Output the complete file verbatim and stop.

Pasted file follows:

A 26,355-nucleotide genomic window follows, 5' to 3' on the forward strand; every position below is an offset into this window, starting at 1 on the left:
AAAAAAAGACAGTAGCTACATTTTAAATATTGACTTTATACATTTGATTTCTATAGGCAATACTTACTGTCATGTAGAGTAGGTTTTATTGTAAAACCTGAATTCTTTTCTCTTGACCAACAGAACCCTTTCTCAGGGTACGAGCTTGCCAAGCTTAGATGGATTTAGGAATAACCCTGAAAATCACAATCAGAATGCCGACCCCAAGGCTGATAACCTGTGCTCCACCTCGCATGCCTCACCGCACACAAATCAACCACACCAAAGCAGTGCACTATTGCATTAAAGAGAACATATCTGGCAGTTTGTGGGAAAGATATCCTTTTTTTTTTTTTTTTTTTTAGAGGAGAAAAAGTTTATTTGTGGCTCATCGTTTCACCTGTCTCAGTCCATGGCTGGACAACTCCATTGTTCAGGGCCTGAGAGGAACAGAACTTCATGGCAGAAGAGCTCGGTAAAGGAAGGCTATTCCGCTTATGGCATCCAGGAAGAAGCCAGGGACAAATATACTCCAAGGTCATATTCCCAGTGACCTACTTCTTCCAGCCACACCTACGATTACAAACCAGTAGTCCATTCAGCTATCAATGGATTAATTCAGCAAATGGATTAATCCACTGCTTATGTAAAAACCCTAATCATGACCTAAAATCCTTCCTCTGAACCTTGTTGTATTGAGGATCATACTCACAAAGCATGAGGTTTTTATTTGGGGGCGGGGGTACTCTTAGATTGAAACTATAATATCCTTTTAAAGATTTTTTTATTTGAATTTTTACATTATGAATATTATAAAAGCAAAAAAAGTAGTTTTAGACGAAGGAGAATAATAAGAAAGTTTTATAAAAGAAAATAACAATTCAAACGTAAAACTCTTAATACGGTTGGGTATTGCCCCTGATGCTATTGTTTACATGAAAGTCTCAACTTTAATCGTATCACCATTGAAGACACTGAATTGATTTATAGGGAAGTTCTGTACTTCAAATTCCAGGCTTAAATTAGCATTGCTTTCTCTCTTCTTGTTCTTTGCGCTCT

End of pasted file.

A 26,355-nucleotide genomic window follows, 5' to 3' on the forward strand; every position below is an offset into this window, starting at 1 on the left:
AAAAAAAGACAGTAGCTACATTTTAAATATTGACTTTATACATTTGATTTCTATAGGCAATACTTACTGTCATGTAGAGTAGGTTTTATTGTAAAACCTGAATTCTTTTCTCTTGACCAACAGAACCCTTTCTCAGGGTACGAGCTTGCCAAGCTTAGATGGATTTAGGAATAACCCTGAAAATCACAATCAGAATGCCGACCCCAAGGCTGATAACCTGTGCTCCACCTCGCATGCCTCACCGCACACAAATCAACCACACCAAAGCAGTGCACTATTGCATTAAAGAGAACATATCTGGCAGTTTGTGGGAAAGATATCCTTTTTTTTTTTTTTTTTTTTAGAGGAGAAAAAGTTTATTTGTGGCTCATCGTTTCACCTGTCTCAGTCCATGGCTGGACAACTCCATTGTTCAGGGCCTGAGAGGAACAGAACTTCATGGCAGAAGAGCTCGGTAAAGGAAGGCTATTCCGCTTATGGCATCCAGGAAGAAGCCAGGGACAAATATACTCCAAGGTCATATTCCCAGTGACCTACTTCTTCCAGCCACACCTACGATTACAAACCAGTAGTCCATTCAGCTATCAATGGATTAATTCAGCAAATGGATTAATCCACTGCTTATGTAAAAACCCTAATCATGACCTAAAATCCTTCCTCTGAACCTTGTTGTATTGAGGATCATACTCACAAAGCATGAGGTTTTTATTTGGGGGCGGGGGTACTCTTAGATTGAAACTATAATATCCTTTTAAAGATTTTTTTATTTGAATTTTTACATTATGAATATTATAAAAGCAAAAAAAGTAGTTTTAGACGAAGGAGAATAATAAGAAAGTTTTATAAAAGAAAATAACAATTCAAACGTAAAACTCTTAATACGGTTGGGTATTGCCCCTGATGCTATTGTTTACATGAAAGTCTCAACTTTAATCGTATCACCATTGAAGACACTGAATTGATTTATAGGGAAGTTCTGTACTTCAAATTCCAGGCTTAAATTAGCATTGCTTTCTCTCTTCTTGTTCTTTGCGCTCT